A humanist reveres present/temporal experience, celebrates excellence, remains true to where scientific inquiry and critical reasoning lead, is not centered by or dependent on a religion, has confidence in humanity’s potential for a tolerant and respectful community, seeks reasonable decisions/solutions, champions human (and all sentient) rights.   

In Loco Parentis

The legal concept that, under certain circumstances, the courts may assign a person to stand in the place of parents and possess the parents’ legal rights, duties, and responsibilities toward a child. 

Informed Consent

When no procedure is performed until the patient (a) has been determined to have the capacity to give or refuse consent; (b) has been informed of the nature of the procedure, risks, alternatives, and the prognosis if the procedure is not done;  and (c) has given  free and willing consent to having the procedure done.  Informed consent allows healthcare professionals to conduct tests, procedures, and/or experimentation on patients with their understanding and agreement. 


New (including revisions on previously established) interventions intended to improve patient outcome and/or institutional efficiency.  Innovation should be conducted and assessed as research. 


Latin meaning is ‘intact’.  Imagine the responsibility engineers have to ensure that bridges and buildings have structural integrity (e.g., anticipating the fatigue or fracture of materials, the initiation/growth of cracks in the materials, the limits for handling unexpected or overloading stress).  By analogy, integrity – whether individual, team, or organization – has to do with remaining centered, integrated, sound when stressed by powerful centrifugal force/s.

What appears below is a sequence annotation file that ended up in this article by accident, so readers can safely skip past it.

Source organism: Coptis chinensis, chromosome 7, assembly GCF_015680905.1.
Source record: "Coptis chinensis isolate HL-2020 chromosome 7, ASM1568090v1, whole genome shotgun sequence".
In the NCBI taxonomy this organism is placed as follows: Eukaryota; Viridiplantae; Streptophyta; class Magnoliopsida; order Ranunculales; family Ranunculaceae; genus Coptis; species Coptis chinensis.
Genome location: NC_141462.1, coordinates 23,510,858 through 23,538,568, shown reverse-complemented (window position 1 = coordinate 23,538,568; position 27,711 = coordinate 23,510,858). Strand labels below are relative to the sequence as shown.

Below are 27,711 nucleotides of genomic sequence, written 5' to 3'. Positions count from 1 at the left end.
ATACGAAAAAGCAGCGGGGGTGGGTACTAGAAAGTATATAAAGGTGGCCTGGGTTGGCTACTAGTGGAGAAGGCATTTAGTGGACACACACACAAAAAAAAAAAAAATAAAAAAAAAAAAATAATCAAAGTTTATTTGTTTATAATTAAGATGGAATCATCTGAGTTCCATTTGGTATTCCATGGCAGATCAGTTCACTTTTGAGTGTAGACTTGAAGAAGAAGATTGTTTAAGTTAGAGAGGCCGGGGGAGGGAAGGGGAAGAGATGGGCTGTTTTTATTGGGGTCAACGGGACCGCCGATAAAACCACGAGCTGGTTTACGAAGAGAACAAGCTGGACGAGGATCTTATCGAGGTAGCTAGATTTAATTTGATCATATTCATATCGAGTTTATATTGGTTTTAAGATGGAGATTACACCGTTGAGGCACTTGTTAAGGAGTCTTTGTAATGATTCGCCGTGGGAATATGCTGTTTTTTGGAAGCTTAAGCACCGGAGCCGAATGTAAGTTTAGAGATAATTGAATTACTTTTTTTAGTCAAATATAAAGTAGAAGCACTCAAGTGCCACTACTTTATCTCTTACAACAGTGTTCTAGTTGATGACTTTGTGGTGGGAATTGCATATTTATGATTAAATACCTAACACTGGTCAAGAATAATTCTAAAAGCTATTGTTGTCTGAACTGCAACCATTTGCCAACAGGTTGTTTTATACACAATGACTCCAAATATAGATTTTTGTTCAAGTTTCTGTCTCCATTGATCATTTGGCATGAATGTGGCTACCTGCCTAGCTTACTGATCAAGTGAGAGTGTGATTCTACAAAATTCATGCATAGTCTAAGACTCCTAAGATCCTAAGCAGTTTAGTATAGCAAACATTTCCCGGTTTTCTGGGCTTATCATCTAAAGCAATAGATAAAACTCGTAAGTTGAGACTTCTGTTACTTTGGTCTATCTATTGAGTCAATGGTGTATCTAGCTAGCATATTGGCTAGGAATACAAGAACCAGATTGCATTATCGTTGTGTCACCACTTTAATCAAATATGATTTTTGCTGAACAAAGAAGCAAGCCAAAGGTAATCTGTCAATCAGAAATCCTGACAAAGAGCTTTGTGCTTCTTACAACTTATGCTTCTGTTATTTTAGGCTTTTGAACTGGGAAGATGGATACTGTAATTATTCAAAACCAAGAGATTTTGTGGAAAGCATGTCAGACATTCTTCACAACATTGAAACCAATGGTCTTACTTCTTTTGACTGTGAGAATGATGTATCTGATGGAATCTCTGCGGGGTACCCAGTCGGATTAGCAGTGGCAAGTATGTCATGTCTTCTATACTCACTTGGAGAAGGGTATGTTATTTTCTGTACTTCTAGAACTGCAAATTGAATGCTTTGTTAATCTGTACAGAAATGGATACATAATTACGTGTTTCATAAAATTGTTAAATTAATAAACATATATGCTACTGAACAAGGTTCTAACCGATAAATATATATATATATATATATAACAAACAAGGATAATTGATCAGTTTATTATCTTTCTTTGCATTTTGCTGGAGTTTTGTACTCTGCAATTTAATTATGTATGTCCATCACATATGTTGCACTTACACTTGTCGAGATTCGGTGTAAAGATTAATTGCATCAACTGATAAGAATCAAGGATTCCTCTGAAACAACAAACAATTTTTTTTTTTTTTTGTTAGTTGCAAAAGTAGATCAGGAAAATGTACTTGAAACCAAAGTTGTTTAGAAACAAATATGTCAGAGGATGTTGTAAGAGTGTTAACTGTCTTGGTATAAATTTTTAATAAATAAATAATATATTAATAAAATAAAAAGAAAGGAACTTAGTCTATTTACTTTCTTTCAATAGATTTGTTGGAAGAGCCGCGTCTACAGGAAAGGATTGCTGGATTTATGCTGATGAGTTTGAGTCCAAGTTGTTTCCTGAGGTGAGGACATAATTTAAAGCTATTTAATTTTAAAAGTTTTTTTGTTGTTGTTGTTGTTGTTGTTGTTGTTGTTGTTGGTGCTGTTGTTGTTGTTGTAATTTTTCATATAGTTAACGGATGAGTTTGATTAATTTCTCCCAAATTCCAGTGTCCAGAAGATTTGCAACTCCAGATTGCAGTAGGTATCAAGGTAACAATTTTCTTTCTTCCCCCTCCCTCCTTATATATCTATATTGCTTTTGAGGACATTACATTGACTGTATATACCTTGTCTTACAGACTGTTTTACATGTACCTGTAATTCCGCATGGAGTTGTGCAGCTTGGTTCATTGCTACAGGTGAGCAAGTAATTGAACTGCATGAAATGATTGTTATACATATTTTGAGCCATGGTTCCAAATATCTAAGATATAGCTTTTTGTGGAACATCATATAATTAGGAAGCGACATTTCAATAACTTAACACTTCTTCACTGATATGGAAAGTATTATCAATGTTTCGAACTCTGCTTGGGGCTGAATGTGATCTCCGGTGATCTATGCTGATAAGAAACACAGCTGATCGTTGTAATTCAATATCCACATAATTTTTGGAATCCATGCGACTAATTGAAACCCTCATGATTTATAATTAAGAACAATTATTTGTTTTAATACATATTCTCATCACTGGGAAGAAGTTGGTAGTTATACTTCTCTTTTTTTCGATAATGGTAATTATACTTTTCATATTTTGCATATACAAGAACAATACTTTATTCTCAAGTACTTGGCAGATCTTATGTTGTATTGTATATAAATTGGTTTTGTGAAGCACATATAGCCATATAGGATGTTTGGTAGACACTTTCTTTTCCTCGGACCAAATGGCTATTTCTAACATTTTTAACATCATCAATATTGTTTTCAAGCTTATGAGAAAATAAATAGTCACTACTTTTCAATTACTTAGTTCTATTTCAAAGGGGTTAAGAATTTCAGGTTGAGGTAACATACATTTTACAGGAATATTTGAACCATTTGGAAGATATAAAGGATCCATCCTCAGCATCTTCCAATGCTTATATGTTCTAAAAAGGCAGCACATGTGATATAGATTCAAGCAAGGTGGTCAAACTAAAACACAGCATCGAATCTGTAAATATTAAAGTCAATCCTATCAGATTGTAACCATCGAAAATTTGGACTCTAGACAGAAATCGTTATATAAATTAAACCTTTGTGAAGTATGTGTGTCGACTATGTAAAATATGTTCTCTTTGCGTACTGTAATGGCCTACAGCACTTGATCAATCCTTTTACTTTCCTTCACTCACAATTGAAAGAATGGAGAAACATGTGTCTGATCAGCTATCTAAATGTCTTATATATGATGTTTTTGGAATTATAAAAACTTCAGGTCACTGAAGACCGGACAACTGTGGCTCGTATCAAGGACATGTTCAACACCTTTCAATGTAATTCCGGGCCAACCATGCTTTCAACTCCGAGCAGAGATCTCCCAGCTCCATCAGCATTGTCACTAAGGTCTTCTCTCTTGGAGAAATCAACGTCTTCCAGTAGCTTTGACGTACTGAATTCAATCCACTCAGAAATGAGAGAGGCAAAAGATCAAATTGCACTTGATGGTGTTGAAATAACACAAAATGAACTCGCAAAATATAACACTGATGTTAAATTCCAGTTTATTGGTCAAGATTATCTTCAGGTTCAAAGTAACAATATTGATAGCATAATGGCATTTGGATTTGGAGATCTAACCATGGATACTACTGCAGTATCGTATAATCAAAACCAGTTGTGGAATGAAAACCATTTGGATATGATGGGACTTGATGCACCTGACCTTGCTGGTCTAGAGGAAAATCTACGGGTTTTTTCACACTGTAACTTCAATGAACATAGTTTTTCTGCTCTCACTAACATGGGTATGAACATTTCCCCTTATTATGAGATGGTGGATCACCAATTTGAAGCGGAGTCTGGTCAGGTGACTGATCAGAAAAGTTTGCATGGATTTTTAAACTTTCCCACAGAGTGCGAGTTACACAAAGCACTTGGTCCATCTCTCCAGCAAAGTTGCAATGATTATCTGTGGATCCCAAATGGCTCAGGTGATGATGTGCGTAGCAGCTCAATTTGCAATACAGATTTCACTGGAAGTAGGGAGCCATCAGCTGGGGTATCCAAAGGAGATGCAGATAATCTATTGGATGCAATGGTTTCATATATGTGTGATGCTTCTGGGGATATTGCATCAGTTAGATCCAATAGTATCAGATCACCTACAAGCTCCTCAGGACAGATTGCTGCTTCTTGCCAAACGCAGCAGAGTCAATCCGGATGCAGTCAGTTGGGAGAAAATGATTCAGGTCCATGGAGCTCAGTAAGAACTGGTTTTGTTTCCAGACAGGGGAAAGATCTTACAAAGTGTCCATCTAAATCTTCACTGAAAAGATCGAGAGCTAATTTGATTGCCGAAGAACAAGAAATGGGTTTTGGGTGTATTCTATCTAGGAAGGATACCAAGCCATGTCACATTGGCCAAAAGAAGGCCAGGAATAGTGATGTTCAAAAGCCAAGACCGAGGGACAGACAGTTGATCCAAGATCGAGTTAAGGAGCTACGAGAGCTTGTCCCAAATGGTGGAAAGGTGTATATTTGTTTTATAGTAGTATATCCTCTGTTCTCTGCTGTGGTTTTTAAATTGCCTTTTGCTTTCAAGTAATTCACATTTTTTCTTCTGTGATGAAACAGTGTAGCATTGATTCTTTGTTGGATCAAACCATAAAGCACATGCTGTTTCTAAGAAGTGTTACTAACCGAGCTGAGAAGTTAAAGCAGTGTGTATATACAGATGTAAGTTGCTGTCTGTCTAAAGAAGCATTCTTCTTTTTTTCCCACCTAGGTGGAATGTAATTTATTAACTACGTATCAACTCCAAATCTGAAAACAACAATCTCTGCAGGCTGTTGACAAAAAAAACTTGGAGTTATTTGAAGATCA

The view that ‘good’, ‘right’, and ‘duty’ (i.e., ‘ethics’) are immediately or self-evidently grasped or perceived. 

Just Society

A just society is one in which all members begin life with hope, live life together with mutual respect, and end life with dignity. 


‘Justice’ draws attention to the interests/values of everyone with a stake in the outcome of an action ‘Distributive justice’ envisions all limited resources distributed equally unless an unequal distribution is to the advantage of those most vulnerable or disadvantaged with a stake in the outcome of the distribution. 

Life-sustaining Treatment

Treatment that keeps a patient alive but does not itself cure or restore the patient Treatments are considered life-sustaining when the patient will die imminently due to the underlying illness or injury if life-sustaining treatments are withheld or withdrawn. 


Professional misconduct, improper discharge of professional duties, or failure to meet the standard of care resulting in harm to a patient.